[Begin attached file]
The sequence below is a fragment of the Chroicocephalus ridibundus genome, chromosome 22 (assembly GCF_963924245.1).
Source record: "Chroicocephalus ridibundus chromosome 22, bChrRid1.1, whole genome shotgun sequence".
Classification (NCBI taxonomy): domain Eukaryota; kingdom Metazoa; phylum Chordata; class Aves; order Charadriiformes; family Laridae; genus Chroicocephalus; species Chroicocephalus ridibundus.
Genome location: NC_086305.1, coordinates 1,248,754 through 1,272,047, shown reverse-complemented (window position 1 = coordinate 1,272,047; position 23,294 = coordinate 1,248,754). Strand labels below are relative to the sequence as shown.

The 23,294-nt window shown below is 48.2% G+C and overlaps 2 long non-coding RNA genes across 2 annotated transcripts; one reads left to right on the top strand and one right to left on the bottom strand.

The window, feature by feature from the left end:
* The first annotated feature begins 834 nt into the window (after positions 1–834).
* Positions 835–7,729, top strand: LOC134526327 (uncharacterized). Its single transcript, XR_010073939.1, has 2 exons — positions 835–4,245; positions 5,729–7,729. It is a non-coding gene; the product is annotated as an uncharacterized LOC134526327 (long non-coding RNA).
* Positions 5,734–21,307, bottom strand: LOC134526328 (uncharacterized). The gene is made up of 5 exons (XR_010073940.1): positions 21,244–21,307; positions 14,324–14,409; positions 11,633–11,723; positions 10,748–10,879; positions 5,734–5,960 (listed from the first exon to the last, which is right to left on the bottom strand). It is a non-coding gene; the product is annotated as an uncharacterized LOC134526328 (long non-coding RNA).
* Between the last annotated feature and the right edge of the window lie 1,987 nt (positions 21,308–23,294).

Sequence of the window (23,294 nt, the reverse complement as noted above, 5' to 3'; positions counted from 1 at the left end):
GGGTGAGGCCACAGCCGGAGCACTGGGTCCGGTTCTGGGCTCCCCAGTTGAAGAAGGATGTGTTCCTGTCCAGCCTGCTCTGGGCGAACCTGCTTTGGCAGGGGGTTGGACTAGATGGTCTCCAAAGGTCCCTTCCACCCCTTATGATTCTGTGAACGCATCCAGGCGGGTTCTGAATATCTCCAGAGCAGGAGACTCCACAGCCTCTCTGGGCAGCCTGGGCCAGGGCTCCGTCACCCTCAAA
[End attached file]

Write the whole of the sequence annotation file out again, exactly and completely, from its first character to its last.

The sequence below is a fragment of the Chroicocephalus ridibundus genome, chromosome 22 (assembly GCF_963924245.1).
Source record: "Chroicocephalus ridibundus chromosome 22, bChrRid1.1, whole genome shotgun sequence".
Classification (NCBI taxonomy): domain Eukaryota; kingdom Metazoa; phylum Chordata; class Aves; order Charadriiformes; family Laridae; genus Chroicocephalus; species Chroicocephalus ridibundus.
Genome location: NC_086305.1, coordinates 1,248,754 through 1,272,047, shown reverse-complemented (window position 1 = coordinate 1,272,047; position 23,294 = coordinate 1,248,754). Strand labels below are relative to the sequence as shown.

The 23,294-nt window shown below is 48.2% G+C and overlaps 2 long non-coding RNA genes across 2 annotated transcripts; one reads left to right on the top strand and one right to left on the bottom strand.

The window, feature by feature from the left end:
* The first annotated feature begins 834 nt into the window (after positions 1–834).
* Positions 835–7,729, top strand: LOC134526327 (uncharacterized). Its single transcript, XR_010073939.1, has 2 exons — positions 835–4,245; positions 5,729–7,729. It is a non-coding gene; the product is annotated as an uncharacterized LOC134526327 (long non-coding RNA).
* Positions 5,734–21,307, bottom strand: LOC134526328 (uncharacterized). The gene is made up of 5 exons (XR_010073940.1): positions 21,244–21,307; positions 14,324–14,409; positions 11,633–11,723; positions 10,748–10,879; positions 5,734–5,960 (listed from the first exon to the last, which is right to left on the bottom strand). It is a non-coding gene; the product is annotated as an uncharacterized LOC134526328 (long non-coding RNA).
* Between the last annotated feature and the right edge of the window lie 1,987 nt (positions 21,308–23,294).

Sequence of the window (23,294 nt, the reverse complement as noted above, 5' to 3'; positions counted from 1 at the left end):
GGGTGAGGCCACAGCCGGAGCACTGGGTCCGGTTCTGGGCTCCCCAGTTGAAGAAGGATGTGTTCCTGTCCAGCCTGCTCTGGGCGAACCTGCTTTGGCAGGGGGTTGGACTAGATGGTCTCCAAAGGTCCCTTCCACCCCTTATGATTCTGTGAACGCATCCAGGCGGGTTCTGAATATCTCCAGAGCAGGAGACTCCACAGCCTCTCTGGGCAGCCTGGGCCAGGGCTCCGTCACCCTCAAA